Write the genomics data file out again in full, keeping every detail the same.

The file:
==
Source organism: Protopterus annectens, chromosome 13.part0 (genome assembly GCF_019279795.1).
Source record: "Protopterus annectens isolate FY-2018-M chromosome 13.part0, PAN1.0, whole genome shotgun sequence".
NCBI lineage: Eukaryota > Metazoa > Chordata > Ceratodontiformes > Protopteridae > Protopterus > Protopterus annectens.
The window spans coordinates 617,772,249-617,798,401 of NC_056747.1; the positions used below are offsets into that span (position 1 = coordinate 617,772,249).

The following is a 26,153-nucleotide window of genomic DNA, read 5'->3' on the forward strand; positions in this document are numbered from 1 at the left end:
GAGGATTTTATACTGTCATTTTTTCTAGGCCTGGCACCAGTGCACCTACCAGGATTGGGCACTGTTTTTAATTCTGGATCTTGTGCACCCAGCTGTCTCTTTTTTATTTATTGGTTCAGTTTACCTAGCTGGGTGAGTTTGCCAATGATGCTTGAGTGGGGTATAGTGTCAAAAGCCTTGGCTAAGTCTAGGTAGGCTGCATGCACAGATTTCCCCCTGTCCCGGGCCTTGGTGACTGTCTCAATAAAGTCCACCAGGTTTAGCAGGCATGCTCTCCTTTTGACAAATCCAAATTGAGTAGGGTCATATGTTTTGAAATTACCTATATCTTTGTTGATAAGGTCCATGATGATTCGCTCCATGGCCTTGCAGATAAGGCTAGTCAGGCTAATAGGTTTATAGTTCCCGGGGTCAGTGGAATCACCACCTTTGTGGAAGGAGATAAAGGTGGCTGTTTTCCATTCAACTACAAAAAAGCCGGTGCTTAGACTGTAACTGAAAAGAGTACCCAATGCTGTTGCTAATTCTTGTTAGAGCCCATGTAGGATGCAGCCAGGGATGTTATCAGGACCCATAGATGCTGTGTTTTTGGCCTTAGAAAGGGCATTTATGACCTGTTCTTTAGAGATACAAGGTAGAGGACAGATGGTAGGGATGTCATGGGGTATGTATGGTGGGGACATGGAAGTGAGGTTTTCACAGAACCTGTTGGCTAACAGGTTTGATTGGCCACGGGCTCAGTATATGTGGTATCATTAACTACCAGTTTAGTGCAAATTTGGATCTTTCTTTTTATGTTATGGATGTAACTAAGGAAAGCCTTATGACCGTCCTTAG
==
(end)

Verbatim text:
Source organism: Protopterus annectens, chromosome 13.part0 (genome assembly GCF_019279795.1).
Source record: "Protopterus annectens isolate FY-2018-M chromosome 13.part0, PAN1.0, whole genome shotgun sequence".
NCBI lineage: Eukaryota > Metazoa > Chordata > Ceratodontiformes > Protopteridae > Protopterus > Protopterus annectens.
The window spans coordinates 617,772,249-617,798,401 of NC_056747.1; the positions used below are offsets into that span (position 1 = coordinate 617,772,249).

The following is a 26,153-nucleotide window of genomic DNA, read 5'->3' on the forward strand; positions in this document are numbered from 1 at the left end:
GAGGATTTTATACTGTCATTTTTTCTAGGCCTGGCACCAGTGCACCTACCAGGATTGGGCACTGTTTTTAATTCTGGATCTTGTGCACCCAGCTGTCTCTTTTTTATTTATTGGTTCAGTTTACCTAGCTGGGTGAGTTTGCCAATGATGCTTGAGTGGGGTATAGTGTCAAAAGCCTTGGCTAAGTCTAGGTAGGCTGCATGCACAGATTTCCCCCTGTCCCGGGCCTTGGTGACTGTCTCAATAAAGTCCACCAGGTTTAGCAGGCATGCTCTCCTTTTGACAAATCCAAATTGAGTAGGGTCATATGTTTTGAAATTACCTATATCTTTGTTGATAAGGTCCATGATGATTCGCTCCATGGCCTTGCAGATAAGGCTAGTCAGGCTAATAGGTTTATAGTTCCCGGGGTCAGTGGAATCACCACCTTTGTGGAAGGAGATAAAGGTGGCTGTTTTCCATTCAACTACAAAAAAGCCGGTGCTTAGACTGTAACTGAAAAGAGTACCCAATGCTGTTGCTAATTCTTGTTAGAGCCCATGTAGGATGCAGCCAGGGATGTTATCAGGACCCATAGATGCTGTGTTTTTGGCCTTAGAAAGGGCATTTATGACCTGTTCTTTAGAGATACAAGGTAGAGGACAGATGGTAGGGATGTCATGGGGTATGTATGGTGGGGACATGGAAGTGAGGTTTTCACAGAACCTGTTGGCTAACAGGTTTGATTGGCCACGGGCTCAGTATATGTGGTATCATTAACTACCAGTTTAGTGCAAATTTGGATCTTTCTTTTTATGTTATGGATGTAACTAAGGAAAGCCTTATGACCGTCCTTAG